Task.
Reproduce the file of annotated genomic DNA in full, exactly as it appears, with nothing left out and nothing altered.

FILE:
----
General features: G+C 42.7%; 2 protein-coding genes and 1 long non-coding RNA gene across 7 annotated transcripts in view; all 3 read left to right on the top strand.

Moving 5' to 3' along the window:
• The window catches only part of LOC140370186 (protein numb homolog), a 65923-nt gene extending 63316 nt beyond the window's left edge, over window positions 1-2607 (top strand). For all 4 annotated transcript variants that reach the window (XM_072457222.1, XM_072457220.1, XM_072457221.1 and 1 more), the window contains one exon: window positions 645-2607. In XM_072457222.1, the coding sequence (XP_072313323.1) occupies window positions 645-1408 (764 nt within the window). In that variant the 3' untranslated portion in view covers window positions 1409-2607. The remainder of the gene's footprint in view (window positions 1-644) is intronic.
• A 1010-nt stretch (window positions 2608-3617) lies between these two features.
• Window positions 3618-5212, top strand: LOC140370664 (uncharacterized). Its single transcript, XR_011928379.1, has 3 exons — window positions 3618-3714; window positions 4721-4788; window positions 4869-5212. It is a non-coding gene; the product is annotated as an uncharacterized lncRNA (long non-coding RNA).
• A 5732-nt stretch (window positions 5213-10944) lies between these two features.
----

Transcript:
General features: G+C 42.7%; 2 protein-coding genes and 1 long non-coding RNA gene across 7 annotated transcripts in view; all 3 read left to right on the top strand.

Moving 5' to 3' along the window:
• The window catches only part of LOC140370186 (protein numb homolog), a 65923-nt gene extending 63316 nt beyond the window's left edge, over window positions 1-2607 (top strand). For all 4 annotated transcript variants that reach the window (XM_072457222.1, XM_072457220.1, XM_072457221.1 and 1 more), the window contains one exon: window positions 645-2607. In XM_072457222.1, the coding sequence (XP_072313323.1) occupies window positions 645-1408 (764 nt within the window). In that variant the 3' untranslated portion in view covers window positions 1409-2607. The remainder of the gene's footprint in view (window positions 1-644) is intronic.
• A 1010-nt stretch (window positions 2608-3617) lies between these two features.
• Window positions 3618-5212, top strand: LOC140370664 (uncharacterized). Its single transcript, XR_011928379.1, has 3 exons — window positions 3618-3714; window positions 4721-4788; window positions 4869-5212. It is a non-coding gene; the product is annotated as an uncharacterized lncRNA (long non-coding RNA).
• A 5732-nt stretch (window positions 5213-10944) lies between these two features.